The machinery in place for maintaining safety on Indian roads is nearly non-existent, what with driver’s and rider’s permits handed out without stringent licensing methods and the government going easy on violators of traffic rules. There is a general apathy towards road sense that needs to be curbed. We might be in for a change with the Indian government set to reform the Road Safety and Transport Bill. This bill will be presented to the parliament during the winter session. Meanwhile, some of the pointers proposed in the bill have been made public.
Drivers found being rash and negligent on the road are liable to get their permits cancelled. Those found using a car that does not meet safety standards can attract fines of upto Rs one lakh or even be sentenced to imprisonment upto six years or both. The bill proposes that wearing of seat belts and helmets while on-board four- and two-wheelers, by drivers/riders and passengers/pillions alike, be made mandatory. A fine of upto Rs 5,000 and Rs 2,500 can be charged to those who fail to follow this rule, which also applies to commercial vehicles like buses. Bus drivers are to ensure that passengers below the age of eight do not occupy front seats unless accompanied by a guardian or parent. A fine of Rs five lakh will be levied on the indicted vehicle and the driver can be imprisoned for rash driving as well as stand to get his or her licence cancelled. Violation of a traffic signal thrice will result in Rs 15,000 fine, compulsory refresher training and licence cancellation for a month.
If caught driving while intoxicated, the first offence will attract a fine of Rs 25,000 or imprisonment upto three months or both. The driving licence will be suspended for six months. For a second offence, the penalty is doubled with a fine of Rs 50,000 or imprisonment for a year or both and suspension of the licence for a year. Repetition of this offence will result in confiscation of the vehicle and cancellation of the licence. The penalty gets more severe in case of school bus drivers where the proposed fine for driving under intoxication is Rs 50,000 and immediate cancellation of the driving permit for offenders between 18 and 25 years of age. This is over and above the sentence of imprisonment of upto three years. In the event of a casualty, the sentence is a minimum of seven years and a fine of Rs three lakh.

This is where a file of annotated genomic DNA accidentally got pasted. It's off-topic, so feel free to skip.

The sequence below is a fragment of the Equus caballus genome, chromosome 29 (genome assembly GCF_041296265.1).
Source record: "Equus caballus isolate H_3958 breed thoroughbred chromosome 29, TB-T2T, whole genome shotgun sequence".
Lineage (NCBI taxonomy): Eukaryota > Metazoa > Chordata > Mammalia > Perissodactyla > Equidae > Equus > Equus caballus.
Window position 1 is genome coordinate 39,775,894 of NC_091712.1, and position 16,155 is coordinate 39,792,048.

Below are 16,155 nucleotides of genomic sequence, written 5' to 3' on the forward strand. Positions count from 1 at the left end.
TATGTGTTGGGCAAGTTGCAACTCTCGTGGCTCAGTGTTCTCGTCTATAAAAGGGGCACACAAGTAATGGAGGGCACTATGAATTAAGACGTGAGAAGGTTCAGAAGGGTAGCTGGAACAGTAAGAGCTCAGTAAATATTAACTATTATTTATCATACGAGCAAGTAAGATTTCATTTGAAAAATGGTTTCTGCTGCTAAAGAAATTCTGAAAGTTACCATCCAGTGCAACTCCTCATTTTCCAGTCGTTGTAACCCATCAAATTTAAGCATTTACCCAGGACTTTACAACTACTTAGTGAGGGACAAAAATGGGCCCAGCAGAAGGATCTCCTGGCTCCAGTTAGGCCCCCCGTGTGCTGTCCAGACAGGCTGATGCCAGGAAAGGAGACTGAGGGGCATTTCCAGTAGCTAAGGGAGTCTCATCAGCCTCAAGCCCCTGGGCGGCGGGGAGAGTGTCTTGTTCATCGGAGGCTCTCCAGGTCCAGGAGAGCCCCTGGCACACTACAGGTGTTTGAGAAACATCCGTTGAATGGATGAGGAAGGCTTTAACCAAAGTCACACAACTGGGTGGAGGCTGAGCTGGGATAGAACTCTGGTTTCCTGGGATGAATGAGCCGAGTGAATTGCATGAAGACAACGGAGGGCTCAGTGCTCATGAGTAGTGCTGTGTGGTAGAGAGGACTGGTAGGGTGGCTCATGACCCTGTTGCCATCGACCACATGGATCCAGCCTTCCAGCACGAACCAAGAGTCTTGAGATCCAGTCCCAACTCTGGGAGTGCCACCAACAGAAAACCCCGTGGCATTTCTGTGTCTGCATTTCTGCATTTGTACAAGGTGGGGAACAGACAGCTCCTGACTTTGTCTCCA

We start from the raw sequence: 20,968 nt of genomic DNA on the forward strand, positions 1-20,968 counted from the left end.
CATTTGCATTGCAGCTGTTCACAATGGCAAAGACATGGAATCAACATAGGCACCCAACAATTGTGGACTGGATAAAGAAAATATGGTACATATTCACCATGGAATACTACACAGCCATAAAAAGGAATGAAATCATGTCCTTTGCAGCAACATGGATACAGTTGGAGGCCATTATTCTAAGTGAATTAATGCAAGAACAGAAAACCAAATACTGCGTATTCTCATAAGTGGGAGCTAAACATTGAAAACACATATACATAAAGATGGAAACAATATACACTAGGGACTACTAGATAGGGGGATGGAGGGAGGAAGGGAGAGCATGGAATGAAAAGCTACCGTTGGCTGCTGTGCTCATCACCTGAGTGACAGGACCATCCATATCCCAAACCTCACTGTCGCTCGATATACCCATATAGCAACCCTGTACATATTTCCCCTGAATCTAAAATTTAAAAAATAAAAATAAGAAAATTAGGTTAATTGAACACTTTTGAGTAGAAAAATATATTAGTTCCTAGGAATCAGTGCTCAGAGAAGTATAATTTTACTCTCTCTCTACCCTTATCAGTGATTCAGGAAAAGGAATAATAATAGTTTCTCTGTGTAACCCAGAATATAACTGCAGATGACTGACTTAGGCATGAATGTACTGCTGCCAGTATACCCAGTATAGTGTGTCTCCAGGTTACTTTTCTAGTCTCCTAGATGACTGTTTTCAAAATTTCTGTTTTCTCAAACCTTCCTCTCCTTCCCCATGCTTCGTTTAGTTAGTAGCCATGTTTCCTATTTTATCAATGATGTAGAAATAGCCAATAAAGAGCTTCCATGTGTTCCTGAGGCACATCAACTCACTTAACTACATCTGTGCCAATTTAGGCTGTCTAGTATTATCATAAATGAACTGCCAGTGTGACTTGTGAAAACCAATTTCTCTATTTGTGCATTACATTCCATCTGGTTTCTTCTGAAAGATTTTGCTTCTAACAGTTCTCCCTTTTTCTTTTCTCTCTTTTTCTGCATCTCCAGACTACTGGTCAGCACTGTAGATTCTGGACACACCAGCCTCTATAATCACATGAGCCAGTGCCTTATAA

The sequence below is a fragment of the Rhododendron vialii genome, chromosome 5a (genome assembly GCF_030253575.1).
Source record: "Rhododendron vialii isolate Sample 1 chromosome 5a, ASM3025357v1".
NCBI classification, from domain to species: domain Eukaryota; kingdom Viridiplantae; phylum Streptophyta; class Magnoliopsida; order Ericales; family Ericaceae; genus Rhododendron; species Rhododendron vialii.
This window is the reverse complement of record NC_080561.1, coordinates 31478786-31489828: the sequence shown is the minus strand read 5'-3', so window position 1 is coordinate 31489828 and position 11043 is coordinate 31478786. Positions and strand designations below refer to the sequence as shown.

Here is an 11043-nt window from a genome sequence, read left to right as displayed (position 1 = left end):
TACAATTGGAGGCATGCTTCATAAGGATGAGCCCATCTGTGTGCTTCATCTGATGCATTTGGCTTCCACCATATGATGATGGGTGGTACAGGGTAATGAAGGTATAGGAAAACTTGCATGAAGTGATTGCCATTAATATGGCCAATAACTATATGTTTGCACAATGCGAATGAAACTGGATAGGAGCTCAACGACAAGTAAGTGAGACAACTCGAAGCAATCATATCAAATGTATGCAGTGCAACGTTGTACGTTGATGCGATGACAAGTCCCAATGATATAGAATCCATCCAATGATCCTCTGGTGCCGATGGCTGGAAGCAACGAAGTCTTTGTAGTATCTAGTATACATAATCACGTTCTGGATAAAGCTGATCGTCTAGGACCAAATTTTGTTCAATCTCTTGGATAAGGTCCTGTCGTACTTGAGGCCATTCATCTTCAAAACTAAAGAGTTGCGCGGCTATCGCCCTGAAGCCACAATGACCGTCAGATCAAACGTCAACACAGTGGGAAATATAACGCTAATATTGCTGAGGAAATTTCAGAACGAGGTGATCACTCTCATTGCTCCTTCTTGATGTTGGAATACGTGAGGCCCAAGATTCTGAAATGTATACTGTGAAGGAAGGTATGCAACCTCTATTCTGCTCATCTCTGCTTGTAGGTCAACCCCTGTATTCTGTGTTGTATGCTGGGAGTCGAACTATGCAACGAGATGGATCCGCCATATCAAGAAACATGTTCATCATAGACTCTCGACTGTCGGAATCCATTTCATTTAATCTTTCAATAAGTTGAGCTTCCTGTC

The goal of reducing road fatalities by 20 per cent cannot be achieved by employing methods of retribution alone. Preventive measures such as introducing a unified biometric and single-window automated driving licence system can help avoid duplication of permits. There is also the proposed adoption of new technologies like driver alert control, green box monitoring and eye drowsiness detectors.
These points proposed in the bill raise a lot of questions too – will people who can afford the fines continue to get away with violating traffic rules? And what about those who can’t? The other angle that has not been addressed is the education of road users – wherein drivers, riders and pedestrians alike should be made to study traffic rules, road signs and their importance and other forms of communication on the roads. Another point that has gone ignored is the need to introduce refresher courses for traffic rule violators.
The list goes on. Let us know how you feel regarding the bill and whether they will be effective in bringing in the much needed change.